Certain people, of course, who had been messing with Wanda all along, as revealed in the most recent episode of the series.

Read Also: “WandaVision Episode 7 Introduces a Hero and Reveals a Villain

Could Any Agents of S.H.I.E.L.D. Characters Cameo?

Captain Marvel poster of Agent Coulson (Clark Gregg) Marvel Studios

(Photo by Marvel Studios)

If you thought Feige would actually answer that question, you’re dreaming. But Feige did acknowledge it, at least, with in his frustratingly (and potentially charmingly) vague way.

“There are often rumors that are true and there are often rumors that are not true. It was a great fun having Clark Gregg come back to the MCU in Captain Marvel, a founding, important member of the MCU for us, Agent Coulson,” Feige said. “But everything else we’ll just have to see.”

Weekly Releases Are Great for Marvel

While some fans have complained that the WandaVision episodes were not released as a binge, Feige said the company is pleased with the traditional weekly release model the series has followed — the same model that hit Star Wars series The Mandalorian follows on Disney+ and the other MCU series are expected to follow.

“The reaction has been great. It’s been fun. It’s essentially like a new opening weekend every week,” he said. “I would say it’s unveiling very much in a way we hoped it would; that we designed the series to provide a dialogue week to week. … It’s continued what we like about the ending of our movies or the tag in our movies, just with a more immediate week-to-week structure. So we’ll keep proceeding that way until we learn something new and have to shift.”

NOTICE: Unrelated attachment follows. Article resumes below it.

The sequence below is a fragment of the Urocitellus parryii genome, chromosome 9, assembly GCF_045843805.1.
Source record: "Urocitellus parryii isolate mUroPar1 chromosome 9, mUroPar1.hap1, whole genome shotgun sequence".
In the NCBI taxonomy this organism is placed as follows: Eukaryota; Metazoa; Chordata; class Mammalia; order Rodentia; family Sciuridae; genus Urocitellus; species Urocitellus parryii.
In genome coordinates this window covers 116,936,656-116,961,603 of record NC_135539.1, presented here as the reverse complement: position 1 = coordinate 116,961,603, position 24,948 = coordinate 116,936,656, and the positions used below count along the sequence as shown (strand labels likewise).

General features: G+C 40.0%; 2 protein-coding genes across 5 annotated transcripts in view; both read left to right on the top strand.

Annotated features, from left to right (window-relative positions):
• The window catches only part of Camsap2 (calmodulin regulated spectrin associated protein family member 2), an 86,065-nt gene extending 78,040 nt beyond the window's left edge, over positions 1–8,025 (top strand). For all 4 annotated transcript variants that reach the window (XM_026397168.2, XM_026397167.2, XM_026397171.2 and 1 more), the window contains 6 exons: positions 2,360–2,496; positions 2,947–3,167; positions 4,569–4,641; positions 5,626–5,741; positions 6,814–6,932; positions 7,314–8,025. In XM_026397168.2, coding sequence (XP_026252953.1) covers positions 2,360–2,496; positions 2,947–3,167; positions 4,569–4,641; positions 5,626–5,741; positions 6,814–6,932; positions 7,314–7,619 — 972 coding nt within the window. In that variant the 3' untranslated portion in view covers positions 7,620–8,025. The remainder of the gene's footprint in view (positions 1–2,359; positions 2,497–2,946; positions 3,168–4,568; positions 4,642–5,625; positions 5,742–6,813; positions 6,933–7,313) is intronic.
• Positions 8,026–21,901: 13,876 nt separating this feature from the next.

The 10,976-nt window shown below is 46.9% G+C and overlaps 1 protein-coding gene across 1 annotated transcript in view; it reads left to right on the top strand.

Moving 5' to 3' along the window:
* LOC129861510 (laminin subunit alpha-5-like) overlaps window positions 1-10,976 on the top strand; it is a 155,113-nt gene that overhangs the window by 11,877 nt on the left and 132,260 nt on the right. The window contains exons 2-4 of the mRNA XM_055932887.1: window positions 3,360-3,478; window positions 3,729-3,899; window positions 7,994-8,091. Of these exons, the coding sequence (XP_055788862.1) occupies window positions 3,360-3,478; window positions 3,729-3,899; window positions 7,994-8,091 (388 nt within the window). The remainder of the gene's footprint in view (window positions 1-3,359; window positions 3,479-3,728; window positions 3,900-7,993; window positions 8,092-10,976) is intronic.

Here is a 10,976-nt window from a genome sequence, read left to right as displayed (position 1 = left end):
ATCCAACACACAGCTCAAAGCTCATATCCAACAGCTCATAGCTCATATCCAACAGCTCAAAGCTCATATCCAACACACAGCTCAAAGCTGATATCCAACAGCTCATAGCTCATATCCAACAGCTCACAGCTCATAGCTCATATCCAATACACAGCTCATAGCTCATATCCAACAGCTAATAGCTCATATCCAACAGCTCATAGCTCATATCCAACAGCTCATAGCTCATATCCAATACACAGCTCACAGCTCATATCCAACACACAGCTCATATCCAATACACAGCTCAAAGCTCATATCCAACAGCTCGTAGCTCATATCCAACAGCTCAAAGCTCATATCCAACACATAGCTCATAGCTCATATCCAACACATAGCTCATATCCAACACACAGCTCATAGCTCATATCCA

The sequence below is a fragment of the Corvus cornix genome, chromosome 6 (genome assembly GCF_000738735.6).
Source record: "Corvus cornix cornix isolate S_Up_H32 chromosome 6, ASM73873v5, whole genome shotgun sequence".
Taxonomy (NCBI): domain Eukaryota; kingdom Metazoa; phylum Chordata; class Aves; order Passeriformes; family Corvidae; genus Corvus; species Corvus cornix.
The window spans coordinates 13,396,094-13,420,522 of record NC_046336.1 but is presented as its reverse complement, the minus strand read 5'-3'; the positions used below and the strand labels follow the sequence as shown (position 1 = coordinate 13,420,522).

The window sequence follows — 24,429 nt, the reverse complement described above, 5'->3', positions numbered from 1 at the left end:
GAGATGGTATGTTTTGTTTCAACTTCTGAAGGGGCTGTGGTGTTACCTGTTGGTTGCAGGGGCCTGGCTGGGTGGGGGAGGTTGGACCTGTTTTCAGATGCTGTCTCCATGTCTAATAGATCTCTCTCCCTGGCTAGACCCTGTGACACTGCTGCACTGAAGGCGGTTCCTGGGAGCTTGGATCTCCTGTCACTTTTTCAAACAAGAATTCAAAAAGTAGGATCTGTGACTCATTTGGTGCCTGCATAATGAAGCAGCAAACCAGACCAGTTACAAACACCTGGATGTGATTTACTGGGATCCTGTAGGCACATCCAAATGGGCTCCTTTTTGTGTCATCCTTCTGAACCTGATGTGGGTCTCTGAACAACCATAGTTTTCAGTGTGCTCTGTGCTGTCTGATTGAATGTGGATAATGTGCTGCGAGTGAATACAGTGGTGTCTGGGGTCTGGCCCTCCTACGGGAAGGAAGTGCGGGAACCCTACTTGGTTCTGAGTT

Will Audiences Need to Watch the Shows to Understand the Movies?

With so many Marvel projects in the works now — and the shows and movies all famously connected to one another — what if you miss one? Will people who don’t watch WandaVision be able to understand what’s going on in the second Dr. Strange film?

“We try to make the stories unfold in a way that if you are following along and have seen what has preceded it, you’ll be right up to speed, and more importantly if you haven’t, you’ll be up to speed,” Feige said. “So there were lots of conversations with Sam Raimi and and Michael Waldron and the entire Dr. Strange team that this movie needs to work for people who watched WandaVision, but more importantly needs to work for people who didn’t, who maybe Endgame was the last time they saw Wanda, or one of the earlier movies, or maybe she’s a character they’re meeting for the first time. There will always be different layers of understanding, but we don’t want there to be a barrier to entry.”

Loki, Star Wars: The Bad Batch, and More Upcoming Disney+ Release Dates

Earlier in the day, Disney+ announced new premiere dates, including Loki on June 11, Star Wars: The Bad Batch on May 4, The Mysterious Benedict Society on June 25, Monsters At Work on July 2, Chip ‘N’ Dale: Park Life on July 23, Big Shot on April 16, and Turner & Hooch on July 16.

Disney+’s upcoming premiere dates:

MARCH
March 19 – The Falcon and The Winter Soldier
March 26 – The Mighty Ducks: Game Changers

APRIL
April 16 – Big Shot

MAY
May 4 – Star Wars: The Bad Batch
May 14 – High School Musical: The Musical: The Series season 2

JUNE
June 11 – Loki
June 11 – Zenimation season 2
June 25 – The Mysterious Benedict Society

JULY
July 2 – Monsters at Work
July 16 – Turner & Hooch
July 23 – Chip ‘N’ Dale: Park Life

Disney+ title What If? is also expected in summer 2021.